Current research, like this study from the University of Calgary, demonstrates measurable gains in learning when peer tutoring systems are employed in educational programs.
Proctor's extensive learning support systems through the Learning Skills Department, seek to empower students with the tools necessary to drive their own learning. While the success of Proctor's tutorial program speaks for itself, academic support systems on campus are not limited to those offered through the third floor of the Fowler Learning Center.
For years, student-led tutoring programs have afforded students the opportunity to learn from peers in a variety of disciplines. World Language tutorials have often proven most successful as native speaking students have frequently offered their expertise to others in need of personalized attention. This winter, the Math Department launched its Math First Aid program on Tuesday,Thursday and Friday evenings prior to study hall. The aim of the program is to provide informal, student-led math extra help.
Attendees at Math First Aid vary from ninth graders struggling with Algebra 1 to seniors seeking assistance in AP Calculus, all sharing the same goal: to feel more confident in their math skills in a non-threatening environment. The following clip from Ethney McMahon's most recent video provides a glimpse into what goes on during Math First Aid each evening.
Ironically, the research linked above notes that in peer tutorial situations, the greatest learning actually takes place from the student doing the teaching. Accordingly, peer-tutoring provides a mutually beneficial experience for all involved as students not only learn the material well enough to succeed on an assignment, but to teach others the concepts.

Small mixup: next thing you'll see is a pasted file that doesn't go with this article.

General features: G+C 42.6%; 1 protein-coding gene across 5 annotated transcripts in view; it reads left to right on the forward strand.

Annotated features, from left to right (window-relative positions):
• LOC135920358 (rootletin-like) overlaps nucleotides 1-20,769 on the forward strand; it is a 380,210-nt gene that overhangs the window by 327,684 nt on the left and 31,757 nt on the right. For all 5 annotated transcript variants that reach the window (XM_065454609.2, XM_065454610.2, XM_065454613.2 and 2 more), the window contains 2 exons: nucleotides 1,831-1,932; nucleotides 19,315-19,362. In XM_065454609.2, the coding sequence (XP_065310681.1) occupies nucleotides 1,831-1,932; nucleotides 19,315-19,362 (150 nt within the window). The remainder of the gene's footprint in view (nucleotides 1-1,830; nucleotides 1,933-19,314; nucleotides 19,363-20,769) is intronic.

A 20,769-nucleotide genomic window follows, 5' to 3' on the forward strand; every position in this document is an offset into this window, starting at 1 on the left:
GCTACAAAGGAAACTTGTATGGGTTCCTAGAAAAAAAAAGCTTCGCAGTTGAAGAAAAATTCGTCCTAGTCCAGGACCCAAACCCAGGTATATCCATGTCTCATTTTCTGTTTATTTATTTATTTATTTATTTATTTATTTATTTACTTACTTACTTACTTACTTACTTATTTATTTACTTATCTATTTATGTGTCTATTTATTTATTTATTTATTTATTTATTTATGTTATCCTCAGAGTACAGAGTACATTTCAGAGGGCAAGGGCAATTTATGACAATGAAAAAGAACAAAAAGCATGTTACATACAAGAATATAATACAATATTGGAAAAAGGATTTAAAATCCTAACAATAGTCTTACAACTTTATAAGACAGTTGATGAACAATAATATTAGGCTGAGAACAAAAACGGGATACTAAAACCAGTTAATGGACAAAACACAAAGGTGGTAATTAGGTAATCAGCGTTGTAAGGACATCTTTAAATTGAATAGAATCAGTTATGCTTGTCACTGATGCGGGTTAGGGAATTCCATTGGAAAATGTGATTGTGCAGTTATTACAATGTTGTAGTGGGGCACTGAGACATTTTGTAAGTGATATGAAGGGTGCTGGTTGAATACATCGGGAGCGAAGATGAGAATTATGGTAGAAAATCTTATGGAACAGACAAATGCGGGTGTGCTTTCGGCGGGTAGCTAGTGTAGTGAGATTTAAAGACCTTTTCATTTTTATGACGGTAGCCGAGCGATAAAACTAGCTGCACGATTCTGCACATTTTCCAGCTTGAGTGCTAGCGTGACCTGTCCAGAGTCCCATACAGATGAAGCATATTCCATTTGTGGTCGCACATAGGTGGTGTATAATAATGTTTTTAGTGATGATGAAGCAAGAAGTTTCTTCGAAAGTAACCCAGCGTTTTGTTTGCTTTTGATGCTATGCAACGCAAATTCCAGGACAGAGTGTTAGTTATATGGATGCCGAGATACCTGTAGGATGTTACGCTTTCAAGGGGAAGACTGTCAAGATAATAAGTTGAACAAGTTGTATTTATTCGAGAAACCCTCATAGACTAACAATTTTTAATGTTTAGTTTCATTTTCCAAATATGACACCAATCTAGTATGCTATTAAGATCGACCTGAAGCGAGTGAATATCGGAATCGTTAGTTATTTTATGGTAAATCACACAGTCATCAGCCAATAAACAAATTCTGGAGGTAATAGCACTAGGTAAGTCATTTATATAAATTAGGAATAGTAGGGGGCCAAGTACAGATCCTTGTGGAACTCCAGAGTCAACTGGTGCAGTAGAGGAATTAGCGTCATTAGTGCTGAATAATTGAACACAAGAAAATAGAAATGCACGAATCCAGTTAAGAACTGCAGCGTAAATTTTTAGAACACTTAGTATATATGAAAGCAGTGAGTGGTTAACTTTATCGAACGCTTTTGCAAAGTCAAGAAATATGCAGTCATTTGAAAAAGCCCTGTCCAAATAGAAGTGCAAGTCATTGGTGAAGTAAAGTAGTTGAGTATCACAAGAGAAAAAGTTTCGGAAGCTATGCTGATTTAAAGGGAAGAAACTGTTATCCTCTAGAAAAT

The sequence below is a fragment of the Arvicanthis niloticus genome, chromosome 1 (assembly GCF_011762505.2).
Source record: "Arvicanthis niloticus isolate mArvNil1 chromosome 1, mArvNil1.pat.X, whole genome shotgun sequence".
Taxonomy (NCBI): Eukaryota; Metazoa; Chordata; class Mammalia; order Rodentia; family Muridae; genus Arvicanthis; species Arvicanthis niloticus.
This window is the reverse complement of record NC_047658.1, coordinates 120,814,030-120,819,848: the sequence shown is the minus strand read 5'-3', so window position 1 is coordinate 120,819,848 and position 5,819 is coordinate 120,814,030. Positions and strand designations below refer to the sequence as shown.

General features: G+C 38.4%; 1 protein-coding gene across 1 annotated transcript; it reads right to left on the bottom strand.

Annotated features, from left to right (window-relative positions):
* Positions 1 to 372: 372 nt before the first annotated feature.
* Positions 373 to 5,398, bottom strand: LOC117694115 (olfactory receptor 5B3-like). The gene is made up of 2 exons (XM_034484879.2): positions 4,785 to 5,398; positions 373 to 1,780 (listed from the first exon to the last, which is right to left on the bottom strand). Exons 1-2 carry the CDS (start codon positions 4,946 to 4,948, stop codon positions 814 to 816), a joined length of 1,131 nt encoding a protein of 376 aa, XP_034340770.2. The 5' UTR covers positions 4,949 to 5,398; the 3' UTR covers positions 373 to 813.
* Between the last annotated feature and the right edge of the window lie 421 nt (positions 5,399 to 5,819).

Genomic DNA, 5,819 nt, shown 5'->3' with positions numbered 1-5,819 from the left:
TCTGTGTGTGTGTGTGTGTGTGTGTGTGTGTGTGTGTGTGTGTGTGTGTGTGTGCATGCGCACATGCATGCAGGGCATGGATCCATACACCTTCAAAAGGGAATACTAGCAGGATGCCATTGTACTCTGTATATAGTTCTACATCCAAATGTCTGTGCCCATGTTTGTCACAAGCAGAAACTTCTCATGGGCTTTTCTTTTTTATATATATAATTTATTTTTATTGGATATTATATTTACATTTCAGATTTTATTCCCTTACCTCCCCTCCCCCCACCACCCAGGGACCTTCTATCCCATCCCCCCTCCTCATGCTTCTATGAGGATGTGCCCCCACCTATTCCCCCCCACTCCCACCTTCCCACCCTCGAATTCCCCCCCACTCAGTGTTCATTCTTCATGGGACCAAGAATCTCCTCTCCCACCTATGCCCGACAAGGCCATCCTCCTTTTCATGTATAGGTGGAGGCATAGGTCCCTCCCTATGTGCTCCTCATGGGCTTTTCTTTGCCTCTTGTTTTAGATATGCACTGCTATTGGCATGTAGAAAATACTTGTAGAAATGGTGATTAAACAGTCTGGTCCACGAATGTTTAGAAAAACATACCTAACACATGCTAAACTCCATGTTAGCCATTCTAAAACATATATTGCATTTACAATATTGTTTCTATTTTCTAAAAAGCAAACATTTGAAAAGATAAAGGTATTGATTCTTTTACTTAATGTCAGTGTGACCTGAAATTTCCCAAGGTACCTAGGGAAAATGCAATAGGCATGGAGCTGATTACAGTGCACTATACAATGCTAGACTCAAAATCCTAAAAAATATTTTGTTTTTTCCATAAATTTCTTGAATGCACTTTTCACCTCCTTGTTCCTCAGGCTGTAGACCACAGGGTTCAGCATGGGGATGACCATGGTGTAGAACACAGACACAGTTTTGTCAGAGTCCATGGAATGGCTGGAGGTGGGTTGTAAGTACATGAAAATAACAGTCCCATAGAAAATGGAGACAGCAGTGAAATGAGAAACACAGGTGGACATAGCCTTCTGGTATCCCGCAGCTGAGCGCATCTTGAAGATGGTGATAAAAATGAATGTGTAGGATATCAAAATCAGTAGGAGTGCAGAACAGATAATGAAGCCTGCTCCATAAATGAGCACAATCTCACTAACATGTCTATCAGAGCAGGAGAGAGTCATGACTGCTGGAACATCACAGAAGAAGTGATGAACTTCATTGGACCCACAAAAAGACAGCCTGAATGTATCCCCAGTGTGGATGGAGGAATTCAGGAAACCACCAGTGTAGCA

Busy class, activity, and residential life schedules curb the number of different semi-structured tutorial activities offered each term, however, the egalitarian nature of the student body encourages informal collaborative learning regardless of 'clique' or grade.
Whether this culture of student-led learning emerges through clubs like Proctor ID or through peer tutorial programs, Proctor seeks to foster a responsibility among its students to share knowledge with others. When students 'own' their learning to the degree of teaching peers content, we can be assured lasting learning takes place.
Proctor's academic program enables students in all ranges of classes to seek support and extra help when needed.
Both formal support systems (like the Learning Skills program) and informal tutoring by peers allow students to further explore the content they are learning in classes.
The unique, egalitarian social structure among students allows students seeking extra help to approach peer tutoring as a non-threatening option for support.
Proctor's peer tutoring based Math First Aid program meets three times a week following dinner, providing a forum for students to gather and assist each other with concepts taught in class.
Perhaps most exciting about peer tutoring opportunities on campus is the idea that students are mastering concepts and then learning how to teach those concepts to others.